The forint advanced to a one-month high and yields on Hungary’s 10-year bonds hit a seven-year low as the central bank started meetings with commercial lenders to work out the details of a plan to boost loan growth.
Hungary’s currency extended last week’s gains, the biggest in nine months, after Magyar Nemzeti Bank President Gyorgy Matolcsy announced plans to provide interest-free loans to help expand credit to smaller companies. The program, whose details will be worked out after talks with banks, allayed concern of Hungary using more unconventional tools to revive economic growth, according to analysts including Mariann Trippon at CIB Bank Zrt., the Budapest-based unit of Intesa Sanpaolo SpA. (ISP)
“Since the fears about extraordinary monetary easing played a big role in the forint’s decline this year, the relief may bring more gains in the coming days,” Levente Blaho and Adam Keszeg, Budapest-based analysts at Raiffeisen Bank International AG (RBI), wrote in an e-mailed report today.
The forint gained 0.7 percent to 296.58 per euro by 12:06 p.m. in Budapest, paring losses so far in 2013 to 1.8 percent. Yields on the government’s 10-year bonds fell 13 basis points, or 0.13 percentage point, to 5.888 percent, the lowest since Sept. 2005, according to data compiled by Bloomberg.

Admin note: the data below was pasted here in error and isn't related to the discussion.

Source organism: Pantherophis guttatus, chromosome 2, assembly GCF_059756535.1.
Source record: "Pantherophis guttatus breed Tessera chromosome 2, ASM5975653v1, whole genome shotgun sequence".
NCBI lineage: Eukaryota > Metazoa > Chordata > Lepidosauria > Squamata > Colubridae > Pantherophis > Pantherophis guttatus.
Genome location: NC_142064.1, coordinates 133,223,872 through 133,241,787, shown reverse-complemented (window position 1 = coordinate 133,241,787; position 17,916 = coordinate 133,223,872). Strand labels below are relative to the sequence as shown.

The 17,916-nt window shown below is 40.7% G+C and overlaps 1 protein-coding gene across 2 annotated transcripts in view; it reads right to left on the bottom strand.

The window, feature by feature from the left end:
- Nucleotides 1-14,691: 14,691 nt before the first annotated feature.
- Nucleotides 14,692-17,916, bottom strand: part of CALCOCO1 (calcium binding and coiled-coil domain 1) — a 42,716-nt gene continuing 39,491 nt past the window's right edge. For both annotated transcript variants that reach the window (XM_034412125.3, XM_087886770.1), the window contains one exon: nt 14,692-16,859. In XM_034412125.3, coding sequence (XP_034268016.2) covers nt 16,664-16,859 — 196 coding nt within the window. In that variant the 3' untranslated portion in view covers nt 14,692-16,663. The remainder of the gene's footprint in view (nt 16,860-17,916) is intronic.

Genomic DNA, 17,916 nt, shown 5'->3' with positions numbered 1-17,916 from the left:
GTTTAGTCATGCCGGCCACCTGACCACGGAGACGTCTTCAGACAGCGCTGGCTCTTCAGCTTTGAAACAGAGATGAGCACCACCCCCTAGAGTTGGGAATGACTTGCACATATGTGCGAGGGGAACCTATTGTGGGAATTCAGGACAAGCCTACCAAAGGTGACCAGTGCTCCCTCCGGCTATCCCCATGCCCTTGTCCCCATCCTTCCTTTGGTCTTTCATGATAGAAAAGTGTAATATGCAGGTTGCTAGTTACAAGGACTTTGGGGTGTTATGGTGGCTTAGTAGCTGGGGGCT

Central bankers today met with Sandor Csanyi, chief executive officer of OTP Bank Nyrt., Hungary’s largest lender, and other commercial bankers in the first of a “regular” series of consultations, the MNB said in a statement on its website. The commercial bankers welcomed the plan, it said.
Julia Kiraly, a deputy president who opposed interest rate cuts carried out in each of the past eight months, resigned today. Kiraly, whose term in office was due to end in July, cited Matolcsy’s overhaul of staffing at the bank and the way Matolcsy conducts Monetary Council meetings for her decision.
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